General Obligation Bonds
In November 2017, voters in the Town of Davidson approved issuance of up to $15 million in General Obligation (GO) bonds in for mobility, greenways, and parks and recreation projects. In addition, voters approved $6 million in funding for mobility/transportation, $5 million for greenways, and $4 million for parks & recreation. More information about these projects is available here.
In November 5, 2019, voters in Davidson approved a referendum concerning $14 million in funding for public facilities. More details on this project may be found here.
In June 2021, the Town of Davidson issued its GO bonds after receiving a AAA bond rating from Standard & Poors and a Aa1 bond rating from Moody's.
In October of 2023, the Town issued $5.135 million in voter approved General Obligation (G.O.) bonds. The G.O. bond referenda were approved in 2017 and 2019. The proceeds from this borrowing will fund the following six (6) projects
Round-about at Davidson Concord Road and Robert Walker Drive (Grant Match) $675,000
Potts/Sloan/Beaty Project – Pedestrian Safety $575,000
Plum Creek Park – Pickleball Courts and Shelters $520,000
Greenway from Fisher Farm to Rocky River Road $2,145,000
Gymnasium at 251 South Street Renovation $1,050,000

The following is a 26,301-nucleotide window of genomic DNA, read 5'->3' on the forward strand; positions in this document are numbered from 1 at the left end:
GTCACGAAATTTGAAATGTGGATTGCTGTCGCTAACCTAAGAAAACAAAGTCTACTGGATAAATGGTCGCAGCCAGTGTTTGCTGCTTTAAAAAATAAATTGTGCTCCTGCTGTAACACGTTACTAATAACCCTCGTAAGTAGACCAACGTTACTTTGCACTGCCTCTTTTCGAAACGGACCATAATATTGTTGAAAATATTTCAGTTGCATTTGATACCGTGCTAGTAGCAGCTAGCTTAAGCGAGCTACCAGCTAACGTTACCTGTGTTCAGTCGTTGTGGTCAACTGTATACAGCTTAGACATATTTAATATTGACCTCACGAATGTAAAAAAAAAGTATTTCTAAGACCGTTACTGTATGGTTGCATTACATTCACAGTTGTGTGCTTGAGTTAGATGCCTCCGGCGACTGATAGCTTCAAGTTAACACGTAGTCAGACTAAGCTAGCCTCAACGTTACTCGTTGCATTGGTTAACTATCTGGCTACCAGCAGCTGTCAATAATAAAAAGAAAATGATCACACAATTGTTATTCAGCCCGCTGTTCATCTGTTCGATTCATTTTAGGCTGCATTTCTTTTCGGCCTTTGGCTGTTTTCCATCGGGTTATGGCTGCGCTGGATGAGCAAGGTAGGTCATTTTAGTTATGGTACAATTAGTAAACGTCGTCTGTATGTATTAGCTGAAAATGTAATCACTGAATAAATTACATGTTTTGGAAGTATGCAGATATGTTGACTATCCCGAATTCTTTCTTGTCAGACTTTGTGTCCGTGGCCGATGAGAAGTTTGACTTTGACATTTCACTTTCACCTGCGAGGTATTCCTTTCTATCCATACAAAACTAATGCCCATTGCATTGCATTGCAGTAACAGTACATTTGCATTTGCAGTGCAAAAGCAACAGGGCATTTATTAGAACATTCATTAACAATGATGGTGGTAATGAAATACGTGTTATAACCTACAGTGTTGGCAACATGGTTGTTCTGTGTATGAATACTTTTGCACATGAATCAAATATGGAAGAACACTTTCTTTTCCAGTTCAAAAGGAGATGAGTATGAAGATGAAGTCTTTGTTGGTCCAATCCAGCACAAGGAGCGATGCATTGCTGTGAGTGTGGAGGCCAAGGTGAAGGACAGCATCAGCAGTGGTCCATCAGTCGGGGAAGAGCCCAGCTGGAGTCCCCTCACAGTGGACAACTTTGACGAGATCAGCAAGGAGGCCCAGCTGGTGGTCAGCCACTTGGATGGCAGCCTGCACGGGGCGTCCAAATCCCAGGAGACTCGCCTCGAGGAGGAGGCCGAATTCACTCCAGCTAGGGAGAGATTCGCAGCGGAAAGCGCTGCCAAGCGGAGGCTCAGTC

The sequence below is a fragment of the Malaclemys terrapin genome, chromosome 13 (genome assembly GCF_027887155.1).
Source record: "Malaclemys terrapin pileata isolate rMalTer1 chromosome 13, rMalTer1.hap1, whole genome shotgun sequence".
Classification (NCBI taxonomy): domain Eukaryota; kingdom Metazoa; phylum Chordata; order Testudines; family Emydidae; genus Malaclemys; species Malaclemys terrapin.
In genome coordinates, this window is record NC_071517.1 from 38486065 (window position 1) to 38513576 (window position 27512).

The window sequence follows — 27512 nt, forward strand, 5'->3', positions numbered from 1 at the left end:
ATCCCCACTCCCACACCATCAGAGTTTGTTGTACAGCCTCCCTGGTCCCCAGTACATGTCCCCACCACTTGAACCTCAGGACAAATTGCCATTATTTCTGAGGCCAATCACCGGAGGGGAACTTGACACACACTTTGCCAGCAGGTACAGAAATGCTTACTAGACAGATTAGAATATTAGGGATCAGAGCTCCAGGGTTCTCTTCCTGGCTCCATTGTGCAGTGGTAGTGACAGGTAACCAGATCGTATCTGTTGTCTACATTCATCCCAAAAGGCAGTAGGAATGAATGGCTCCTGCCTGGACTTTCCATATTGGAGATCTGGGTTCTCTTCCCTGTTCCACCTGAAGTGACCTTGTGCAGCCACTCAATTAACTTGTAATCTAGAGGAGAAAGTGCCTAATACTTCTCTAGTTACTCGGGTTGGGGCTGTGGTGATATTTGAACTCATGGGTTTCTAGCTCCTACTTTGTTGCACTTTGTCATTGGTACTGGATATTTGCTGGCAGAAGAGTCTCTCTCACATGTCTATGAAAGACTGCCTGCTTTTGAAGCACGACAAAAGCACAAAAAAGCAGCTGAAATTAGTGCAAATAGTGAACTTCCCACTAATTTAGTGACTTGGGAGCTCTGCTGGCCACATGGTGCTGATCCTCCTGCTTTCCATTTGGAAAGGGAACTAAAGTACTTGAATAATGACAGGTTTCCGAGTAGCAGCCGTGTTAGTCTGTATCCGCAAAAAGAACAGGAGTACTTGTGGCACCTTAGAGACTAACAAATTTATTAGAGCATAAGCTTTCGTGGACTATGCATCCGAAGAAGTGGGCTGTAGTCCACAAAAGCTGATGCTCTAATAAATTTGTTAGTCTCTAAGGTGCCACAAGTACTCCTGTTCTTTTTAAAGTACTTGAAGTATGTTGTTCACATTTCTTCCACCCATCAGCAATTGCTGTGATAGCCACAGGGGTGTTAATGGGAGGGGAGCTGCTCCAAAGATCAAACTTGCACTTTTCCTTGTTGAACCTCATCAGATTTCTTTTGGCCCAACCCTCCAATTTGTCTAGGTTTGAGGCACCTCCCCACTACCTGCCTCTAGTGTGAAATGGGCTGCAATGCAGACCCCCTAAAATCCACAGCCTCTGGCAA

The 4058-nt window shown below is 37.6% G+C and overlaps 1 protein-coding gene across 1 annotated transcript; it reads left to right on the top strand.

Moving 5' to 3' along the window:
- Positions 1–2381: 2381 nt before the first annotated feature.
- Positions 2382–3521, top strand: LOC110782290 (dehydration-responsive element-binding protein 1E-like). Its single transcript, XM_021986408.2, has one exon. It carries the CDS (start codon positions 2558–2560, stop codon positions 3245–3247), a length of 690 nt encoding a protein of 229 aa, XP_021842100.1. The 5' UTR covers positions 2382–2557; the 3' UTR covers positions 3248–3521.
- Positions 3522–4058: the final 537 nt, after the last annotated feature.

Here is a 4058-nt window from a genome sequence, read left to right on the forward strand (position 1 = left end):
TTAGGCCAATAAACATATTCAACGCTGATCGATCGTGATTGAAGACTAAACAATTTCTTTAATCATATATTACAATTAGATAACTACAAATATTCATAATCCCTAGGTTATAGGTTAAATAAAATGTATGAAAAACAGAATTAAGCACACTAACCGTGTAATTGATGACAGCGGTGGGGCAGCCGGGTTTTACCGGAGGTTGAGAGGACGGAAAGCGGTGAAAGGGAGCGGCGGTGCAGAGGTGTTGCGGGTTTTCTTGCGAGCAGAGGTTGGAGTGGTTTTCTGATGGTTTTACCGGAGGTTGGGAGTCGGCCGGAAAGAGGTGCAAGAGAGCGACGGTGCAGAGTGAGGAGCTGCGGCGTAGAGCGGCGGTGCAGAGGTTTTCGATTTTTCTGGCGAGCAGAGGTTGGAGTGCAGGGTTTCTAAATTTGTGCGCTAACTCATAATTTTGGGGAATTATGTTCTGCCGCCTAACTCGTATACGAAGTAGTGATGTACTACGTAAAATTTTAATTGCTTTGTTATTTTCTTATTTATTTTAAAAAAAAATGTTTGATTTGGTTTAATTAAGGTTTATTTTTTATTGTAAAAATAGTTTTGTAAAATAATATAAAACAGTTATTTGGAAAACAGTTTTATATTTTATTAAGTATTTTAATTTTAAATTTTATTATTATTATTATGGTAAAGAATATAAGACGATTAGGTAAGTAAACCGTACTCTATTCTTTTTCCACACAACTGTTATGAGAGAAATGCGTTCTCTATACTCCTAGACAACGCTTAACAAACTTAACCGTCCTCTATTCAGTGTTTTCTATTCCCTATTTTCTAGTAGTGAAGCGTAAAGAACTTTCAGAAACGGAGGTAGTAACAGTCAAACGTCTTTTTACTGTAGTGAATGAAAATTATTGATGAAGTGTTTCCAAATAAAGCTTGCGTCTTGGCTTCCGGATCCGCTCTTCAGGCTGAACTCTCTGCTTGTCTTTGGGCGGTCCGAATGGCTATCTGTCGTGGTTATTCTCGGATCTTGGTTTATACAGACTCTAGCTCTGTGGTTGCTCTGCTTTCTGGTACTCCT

251 South Street Roof Replacement $170,000
In conjunction with the 2023 issuance, the Town requested an update of the bond credit ratings. Standard and Poor’s (S&P) affirmed the AAA rating, and Moody’s upgraded the Town to Aaa. The bonds will be repaid over 20 years and will be issued with an interest rate of 4.1%.
Why issue general obligation (G.O.) bonds?
Bond financing is often used for capital projects that are above and beyond the scope of the annual operating budget or are for projects that will benefit citizens for many years in the future. General Obligation (G.O.) bonds typically offer the lowest interest rate for a local government, because under this type of long-term borrowing a town pledges its full faith and credit (taxing power) to repay the debt over a specified term. While there are several ways to finance the construction of major capital projects – current revenues, capital reserve funds (setting aside money over time), and other bonds, G.O. bonds provide the least costly source of borrowed cash to fund major projects.
How are general obligation (G.O.) bonds issued?
A bond referendum is a voting process that gives voters the power to decide if a municipality should be authorized to raise funds through the sale of general obligation (G.O.) bonds. A G.O. bond is long-term borrowing tool (typically 20 years) in which a municipality pledges its full faith and credit (taxing power) to repay the debt over a specified term. Generally, G.O. bonds are the least costly financing option available to the town for potential bond projects being considered.
What is the purpose of a bond referendum?